Our results have also produced a model which allows oxidative stress and damages to be studied in the developing embryonic cardiovascular system. It will also be useful to study the mechanisms of diseases induced by oxidative stress using this model. The chick embryo is an excellent in vivo model due to its low cost, similarity to mammalian embryos and is easily accessible. The chick embryo also has the advantage that it allows surgical micro-manipulation, genes can be over-expressed or silenced and cell migration to be tracked [21]. Because of all these advantages, the chick embryos have been used to assess numerous various harmful chemical substances [5]. Many chemical methods (such as ORAC) are now widely used for evaluating the antioxidative potential of natural products and food supplements. Although these chemical approaches are useful for high throughput screening, they do not demonstrate the metabolism and bioavailability of antioxidants, since they are not screened under physiological conditions. Biological systems are much more complex than simple chemical reactions in a test tube, and the effects of antioxidants may involve multiple targets and mechanisms. Therefore, it would be better using animal models for antioxidant assessment. Since various studies have presented large amount of information on organs and tissue development in the chick embryo and the genes involved, the chick embryo is an excellent model for elucidating the harmful effects of ROS and antioxidative potential of antioxidants to protect various organ systems from oxidative damage.

Materials and Methods

Chemicals and Reagents

2,2-azobis(2-amidinopropane) dihydrochloride (AAPH), sodium fluorescein (FL) and 6-hydroxy-2,5,7,8-tetramethylchroman-2-carboxylic acid (trolox, a water soluble α-tocopherol analogue, served as a control standard) were purchased from Wako Pure Chemical Industries Ltd. (Osaka, Japan. Both Trolox and AAPH were dissolved in potassium phosphate buffer immediately before the ORAC assay. Coomassie brilliant blue kit and malondialdehyde (MDA) kit were purchased from Jiancheng Bioengineering Institute (Nanjing, China). NBT, BCIP, t-RNA, Boehringer blocking reagents, Anti-Digoxigenin-AP Fab fragments, DIG RNA Labeling Kit (SP6/T7) were purchased form Roche. EDTA, CHAPS, Heparin, Tween 20, Formamide, Deionised formamide, Eosin and Haematoxylin were purchased form Sigma (St. Louis, USA).

AAPH Treatments of Chick Embryos

Fertilized leghorn eggs were acquired from the Avian Farm of South China Agriculture University (Guangzhou, China). The fertilized eggs were incubated in a humidified incubator (Yiheng Instruments, Shanghai, China) set at 38°C and 70% humidity, until the chick embryos research the desired Hamburger-Hamilton (HH) stage of development [22], [23]. Before experiment, the air chamber of eggs was marked and live embryos were selected under an egg candler. The shell above the air chamber was punched in a biosafety cabinet [24] and then different concentrations of AAPH (0, 2.5, 5, 10, 20, 30, 40 µmol/egg) were injected onto the air chamber of 9-day-old (HH 35) chick embryos. After the shell was sealed the injected eggs were incubated for a further 2, 4, 8, 12, 24, 36 or 48 hours. The embryos received a pre-determined 100 µL/egg injection of AAPH while the control group was given the same volume of simple saline (0.72% sodium chloride) only. The experiments were done in triplicates with 20 eggs assigned for each group. The mortality rate was recorded during the experiment, and surviving embryos were harvested for assessment of other parameters.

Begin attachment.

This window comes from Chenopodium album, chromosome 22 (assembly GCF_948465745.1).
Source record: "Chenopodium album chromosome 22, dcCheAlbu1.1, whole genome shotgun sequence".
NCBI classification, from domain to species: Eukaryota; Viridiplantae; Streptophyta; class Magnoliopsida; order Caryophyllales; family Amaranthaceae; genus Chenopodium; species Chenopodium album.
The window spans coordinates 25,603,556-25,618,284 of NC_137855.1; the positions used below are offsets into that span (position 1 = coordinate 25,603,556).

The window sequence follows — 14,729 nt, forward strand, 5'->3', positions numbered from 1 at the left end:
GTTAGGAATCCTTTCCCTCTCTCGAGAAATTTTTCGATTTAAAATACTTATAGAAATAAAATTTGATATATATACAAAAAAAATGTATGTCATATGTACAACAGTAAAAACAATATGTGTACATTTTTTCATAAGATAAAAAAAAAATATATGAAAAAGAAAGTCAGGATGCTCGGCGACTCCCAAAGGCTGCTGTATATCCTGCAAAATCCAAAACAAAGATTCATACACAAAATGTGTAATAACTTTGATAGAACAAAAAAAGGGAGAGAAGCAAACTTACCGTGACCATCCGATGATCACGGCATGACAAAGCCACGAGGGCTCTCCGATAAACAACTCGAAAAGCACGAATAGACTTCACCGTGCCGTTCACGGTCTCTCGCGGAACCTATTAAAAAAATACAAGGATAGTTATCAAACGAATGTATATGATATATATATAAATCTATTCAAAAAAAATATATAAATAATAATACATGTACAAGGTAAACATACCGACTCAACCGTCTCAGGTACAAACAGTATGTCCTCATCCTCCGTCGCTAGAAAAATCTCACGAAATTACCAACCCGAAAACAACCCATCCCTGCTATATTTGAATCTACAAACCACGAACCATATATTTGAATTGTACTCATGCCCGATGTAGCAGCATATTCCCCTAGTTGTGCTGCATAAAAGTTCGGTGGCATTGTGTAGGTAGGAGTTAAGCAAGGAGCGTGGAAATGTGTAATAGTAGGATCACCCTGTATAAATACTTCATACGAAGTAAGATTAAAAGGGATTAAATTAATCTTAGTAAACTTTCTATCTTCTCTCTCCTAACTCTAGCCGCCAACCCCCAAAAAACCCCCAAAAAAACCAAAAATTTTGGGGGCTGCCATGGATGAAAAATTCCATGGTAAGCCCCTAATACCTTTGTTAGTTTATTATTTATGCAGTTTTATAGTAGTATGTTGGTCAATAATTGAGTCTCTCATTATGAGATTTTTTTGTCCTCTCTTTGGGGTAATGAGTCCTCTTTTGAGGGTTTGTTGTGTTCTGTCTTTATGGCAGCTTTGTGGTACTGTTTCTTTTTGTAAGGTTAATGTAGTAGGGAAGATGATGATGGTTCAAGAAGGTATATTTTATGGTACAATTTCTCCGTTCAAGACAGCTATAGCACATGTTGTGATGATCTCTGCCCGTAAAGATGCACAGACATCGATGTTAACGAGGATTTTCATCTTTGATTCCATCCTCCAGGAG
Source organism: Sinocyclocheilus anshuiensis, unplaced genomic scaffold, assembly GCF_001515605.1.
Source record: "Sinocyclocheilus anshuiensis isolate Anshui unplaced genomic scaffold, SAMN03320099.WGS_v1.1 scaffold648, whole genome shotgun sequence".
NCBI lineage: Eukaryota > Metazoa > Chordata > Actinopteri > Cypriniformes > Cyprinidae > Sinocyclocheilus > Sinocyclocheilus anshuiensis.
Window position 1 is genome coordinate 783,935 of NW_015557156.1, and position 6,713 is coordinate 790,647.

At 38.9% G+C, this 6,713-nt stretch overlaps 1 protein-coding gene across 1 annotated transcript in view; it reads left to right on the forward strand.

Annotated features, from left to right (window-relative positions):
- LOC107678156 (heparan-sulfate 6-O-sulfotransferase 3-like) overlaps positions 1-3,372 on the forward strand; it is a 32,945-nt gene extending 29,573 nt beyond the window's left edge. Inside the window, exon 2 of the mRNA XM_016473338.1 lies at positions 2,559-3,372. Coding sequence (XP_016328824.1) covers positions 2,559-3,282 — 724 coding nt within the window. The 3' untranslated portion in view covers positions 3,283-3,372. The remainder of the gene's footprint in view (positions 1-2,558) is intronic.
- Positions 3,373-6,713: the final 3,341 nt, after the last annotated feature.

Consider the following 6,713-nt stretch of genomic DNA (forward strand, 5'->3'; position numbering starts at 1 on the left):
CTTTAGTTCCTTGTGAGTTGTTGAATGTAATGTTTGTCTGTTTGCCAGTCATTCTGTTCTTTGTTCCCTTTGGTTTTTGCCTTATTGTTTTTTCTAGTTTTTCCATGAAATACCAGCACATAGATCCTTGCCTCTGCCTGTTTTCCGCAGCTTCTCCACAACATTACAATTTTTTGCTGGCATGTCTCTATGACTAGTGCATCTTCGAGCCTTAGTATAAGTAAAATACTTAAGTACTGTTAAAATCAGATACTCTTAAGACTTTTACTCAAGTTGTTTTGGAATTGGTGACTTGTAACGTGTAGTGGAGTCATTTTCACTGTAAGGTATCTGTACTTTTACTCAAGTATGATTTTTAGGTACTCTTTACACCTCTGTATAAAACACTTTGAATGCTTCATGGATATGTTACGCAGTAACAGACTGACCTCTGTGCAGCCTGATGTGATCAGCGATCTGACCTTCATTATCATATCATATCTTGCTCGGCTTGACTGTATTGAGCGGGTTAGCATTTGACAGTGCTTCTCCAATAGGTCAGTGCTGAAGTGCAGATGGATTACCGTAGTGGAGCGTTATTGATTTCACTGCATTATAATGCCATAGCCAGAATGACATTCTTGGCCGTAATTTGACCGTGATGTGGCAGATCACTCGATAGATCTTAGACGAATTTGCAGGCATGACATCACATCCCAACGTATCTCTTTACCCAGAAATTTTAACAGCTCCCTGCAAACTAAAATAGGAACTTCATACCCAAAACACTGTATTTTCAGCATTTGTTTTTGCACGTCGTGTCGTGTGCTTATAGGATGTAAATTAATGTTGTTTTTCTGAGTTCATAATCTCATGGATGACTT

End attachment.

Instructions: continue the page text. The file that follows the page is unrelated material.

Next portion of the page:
Determination of Blood Vessel Density in Chorioallantoic Membrane (CAM) of Chick Embryos

Chick embryos were treated with AAPH (10 µmol/egg at a volume of 100 µL solution) as indicated above, and the surviving embryos were harvested for analysis. Ten embryos in each group were examined. The CAM blood vessels in control group and AAPH treated embryos were photographed by Canon Powershot SX130 IS digital camera (12.1 MPixels) with 12× zoom lens (f3.4–5.6, 28–336 mm) and the areas occupied by the blood vessels were quantified using an image analysis program IPP 5.0 (Image Pro Plus, version 5.0, Media Cybernetics), which automates the assessment of the blood vessel area [25]. The blood vessel density was expressed as the percentage of blood vessel area over the whole area under microscopic field.

Yolk-sac Blood Vessel Density of Chick Embryos

Eggs containing 3-day-old (HH 18) chick embryos were gently shaken 10 times and then cracked into a petri dish inside a biosafety cabinet. The yolk-sac blood vessels were orientated facing upward when the eggs were cracked. Two silastic rings (inside diameter: 9 mm; outside diameter: 11 mm) were then placed on the vessel region. After 2 h adaptation, different doses of AAPH (4 and 5 µmol) were introduced into one of the two silastic rings, while the same volume of simple saline (control) was added to the other ring. After 12-hour incubation, the embryo reached to HH20. The morphology of the vessel plexus region inside the silastic ring was photographed under a stereomicroscope (Olympus MVX10) with OPTPRO 2007 image acquisition system. The areas occupied by the blood vessel plexus were quantified using an image analysis program IPP 5.0 as indicated above. The blood vessel density was expressed as the percentage of area occupied by blood vessel over the whole area under microscopic field.

Blood Islands Formation in Chick Embryos